I guess I’m a little disappointed. It seems inevitable in hindsight, but I like to think of cooking and eating as relatively benign activities, even though I know that’s willfully naive—just ask Mark Bittman or Michael Pollan or go back and dig out that battered paperback of The Jungle.
But, as I’ve ranted before, it’s just cooking! Psychologists have long studied the human appetite for conspiracy theories and written thousands of words on paranoia and cognitive biases and shortcuts—I get it—but do we have to drip our craziness onto everything?
Any time I’m faced with this kind of truthiness, I think of Umberto Eco’s magnificent and underrated Foucault’s Pendulum. Eco’s novel of self-fulfilling and Ouroboros-style self-devouring conspiracy theories is the rationalist (and literate) version of Dan Brown’s nonsense:
“The lunatic is all idée fixe, and whatever he comes across confirms his lunacy. You can tell him by the liberties he takes with common sense, by his flashes of inspiration, and by the fact that sooner or later he brings up the Templars.”
—Chapter 10, Foucault’s Pendulum, Umberto Eco
I`m not even going to apologize for how long it’s taken me to post this, ’cause LIFE, you know?
For Christmas this year (or, I guess, last year…2012) the lovely Michelle bought me a sous vide* set up. How cool is that? Long have I pondered the usefulness of the technique widely in use in France back in the seventies**, and popularized in recent years by food artists/amateur scientists like Mr. Blumenthal. Is it worth the fussy equipment? What are the results really like?
For my first use I decided to fall back on a staple of mine flank steak. I know, I know, you’re sick of flank steak. But as a trial run, it’s ideal: fairly tough and low fat and I know exactly how it should turn out using conventional methods like slow cooking or BBQ.
I cut the flank in half across to make it more manageable in the sous vide tub and liberally seasoned it with ground roasted coriander, kosher salt and fresh ground black pepper.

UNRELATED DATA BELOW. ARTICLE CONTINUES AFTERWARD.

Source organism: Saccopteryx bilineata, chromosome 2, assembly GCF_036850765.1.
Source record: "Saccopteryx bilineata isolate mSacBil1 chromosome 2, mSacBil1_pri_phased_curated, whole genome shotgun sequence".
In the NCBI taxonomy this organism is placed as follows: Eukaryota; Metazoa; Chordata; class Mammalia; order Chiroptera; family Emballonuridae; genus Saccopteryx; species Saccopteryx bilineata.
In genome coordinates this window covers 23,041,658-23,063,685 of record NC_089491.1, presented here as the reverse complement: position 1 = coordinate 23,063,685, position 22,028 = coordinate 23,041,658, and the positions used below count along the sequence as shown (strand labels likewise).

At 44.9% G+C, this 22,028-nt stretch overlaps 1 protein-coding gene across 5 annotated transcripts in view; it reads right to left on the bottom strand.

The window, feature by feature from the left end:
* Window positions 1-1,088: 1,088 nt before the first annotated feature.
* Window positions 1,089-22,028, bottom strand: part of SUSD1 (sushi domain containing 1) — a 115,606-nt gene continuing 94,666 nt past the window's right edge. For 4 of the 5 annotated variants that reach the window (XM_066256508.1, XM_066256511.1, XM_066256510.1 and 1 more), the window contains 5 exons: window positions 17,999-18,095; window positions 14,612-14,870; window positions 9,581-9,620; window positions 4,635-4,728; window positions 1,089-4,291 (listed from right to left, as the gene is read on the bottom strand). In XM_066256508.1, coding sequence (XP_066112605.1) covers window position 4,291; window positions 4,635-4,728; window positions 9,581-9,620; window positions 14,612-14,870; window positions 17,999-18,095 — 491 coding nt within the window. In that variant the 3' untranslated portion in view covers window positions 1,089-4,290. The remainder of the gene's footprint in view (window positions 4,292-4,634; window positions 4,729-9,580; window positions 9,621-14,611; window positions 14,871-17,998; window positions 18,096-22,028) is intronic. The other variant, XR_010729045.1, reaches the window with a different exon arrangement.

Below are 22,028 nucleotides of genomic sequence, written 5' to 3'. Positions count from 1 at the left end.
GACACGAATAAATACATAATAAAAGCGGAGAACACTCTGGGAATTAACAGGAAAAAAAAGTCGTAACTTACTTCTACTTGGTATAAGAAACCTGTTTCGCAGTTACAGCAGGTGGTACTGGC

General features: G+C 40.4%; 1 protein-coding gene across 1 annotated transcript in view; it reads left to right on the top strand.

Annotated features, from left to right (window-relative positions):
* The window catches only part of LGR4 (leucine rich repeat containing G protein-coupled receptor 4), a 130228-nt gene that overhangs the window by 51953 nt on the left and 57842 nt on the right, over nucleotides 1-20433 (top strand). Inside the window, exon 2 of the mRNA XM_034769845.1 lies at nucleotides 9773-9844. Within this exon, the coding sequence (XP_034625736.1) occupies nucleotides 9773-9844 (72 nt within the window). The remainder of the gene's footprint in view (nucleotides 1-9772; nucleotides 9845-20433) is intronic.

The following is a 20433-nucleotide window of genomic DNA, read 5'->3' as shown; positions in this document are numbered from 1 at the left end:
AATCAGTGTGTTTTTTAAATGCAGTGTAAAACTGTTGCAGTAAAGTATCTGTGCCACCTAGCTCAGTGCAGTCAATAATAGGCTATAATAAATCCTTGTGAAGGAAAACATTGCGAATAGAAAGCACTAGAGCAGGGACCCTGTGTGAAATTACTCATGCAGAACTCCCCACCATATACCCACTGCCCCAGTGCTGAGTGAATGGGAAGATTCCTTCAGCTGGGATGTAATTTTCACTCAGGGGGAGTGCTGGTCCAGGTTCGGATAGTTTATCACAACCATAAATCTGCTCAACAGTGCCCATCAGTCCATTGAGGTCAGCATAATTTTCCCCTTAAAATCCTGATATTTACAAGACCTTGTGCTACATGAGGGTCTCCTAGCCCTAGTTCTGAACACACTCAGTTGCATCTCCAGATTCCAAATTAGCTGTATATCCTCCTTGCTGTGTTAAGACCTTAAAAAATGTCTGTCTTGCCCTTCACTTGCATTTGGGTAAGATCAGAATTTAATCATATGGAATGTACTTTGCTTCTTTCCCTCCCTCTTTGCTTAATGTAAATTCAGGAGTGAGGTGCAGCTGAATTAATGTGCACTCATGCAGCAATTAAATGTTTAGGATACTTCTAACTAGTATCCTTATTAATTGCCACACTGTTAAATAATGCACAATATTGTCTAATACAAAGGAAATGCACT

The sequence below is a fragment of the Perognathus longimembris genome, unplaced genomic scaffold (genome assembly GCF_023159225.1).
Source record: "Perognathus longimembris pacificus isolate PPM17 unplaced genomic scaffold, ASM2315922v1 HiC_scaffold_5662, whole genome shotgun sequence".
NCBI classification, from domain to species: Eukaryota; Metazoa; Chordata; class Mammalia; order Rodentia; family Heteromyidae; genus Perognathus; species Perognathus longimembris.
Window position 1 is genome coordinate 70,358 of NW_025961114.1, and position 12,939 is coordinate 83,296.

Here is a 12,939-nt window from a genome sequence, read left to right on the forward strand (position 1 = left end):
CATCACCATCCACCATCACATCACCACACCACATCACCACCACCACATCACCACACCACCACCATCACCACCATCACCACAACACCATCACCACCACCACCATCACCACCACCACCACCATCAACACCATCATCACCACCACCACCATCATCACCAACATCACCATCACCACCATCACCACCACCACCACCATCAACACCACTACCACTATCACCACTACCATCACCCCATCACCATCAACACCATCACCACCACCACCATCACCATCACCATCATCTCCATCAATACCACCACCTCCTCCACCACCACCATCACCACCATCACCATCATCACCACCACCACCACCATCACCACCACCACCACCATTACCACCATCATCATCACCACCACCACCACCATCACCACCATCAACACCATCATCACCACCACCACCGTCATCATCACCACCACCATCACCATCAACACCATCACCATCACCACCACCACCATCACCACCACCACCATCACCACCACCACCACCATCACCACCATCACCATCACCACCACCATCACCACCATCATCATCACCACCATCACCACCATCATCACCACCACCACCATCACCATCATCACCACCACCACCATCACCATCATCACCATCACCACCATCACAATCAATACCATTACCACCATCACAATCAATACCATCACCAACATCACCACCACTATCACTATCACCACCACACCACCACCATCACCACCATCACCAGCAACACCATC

Next I sealed the flank pieces into vacu-bags…
…and loaded them into the tub of water, which I had previously brought up to the temperature recommended by the instructions, 56.5 degrees celsius. I set the timer for 24 hours. The instructions suggest anywhere from 4 to 30 hours for tougher cuts of beef, but I’ve seen the pros on television sous vide anywhere up to 72 hours—which seems like showing off to me, but whatever.
After 24 hours in the sous vide cooker the flank steaks resemble something you might set aside to weigh during an autopsy—pinkish grey and unappetizing.
The next step, to my mind, is critical: I seared the flank steaks in a very hot cast iron pan. You could probably use the un-seared steaks in certain preparations—sliced thin and covered a sauce say—but to me, it’s not steak without the treasured Maillard reaction.
I’m happy to report that the finished steaks were delicious. One thing about flank steak is that due to its uneven thickness, it’s a little challenging to ensure even cooking using conventional methods. The sous vide technique created a wonderfully even pinkness throughout. The meat was also buttery and tender, although not dramatically more tender than a long dry rub marinade and thin slicing provides—but still, noticeably more tender.
All-in-all I’m thrilled with Michelle’s gift and looking forward to many more sous vide experiments. If anyone has any suggestions, feel free to post them in the comments below. I seem to remember reading about a sous vide of fennel in duck fat somewhere…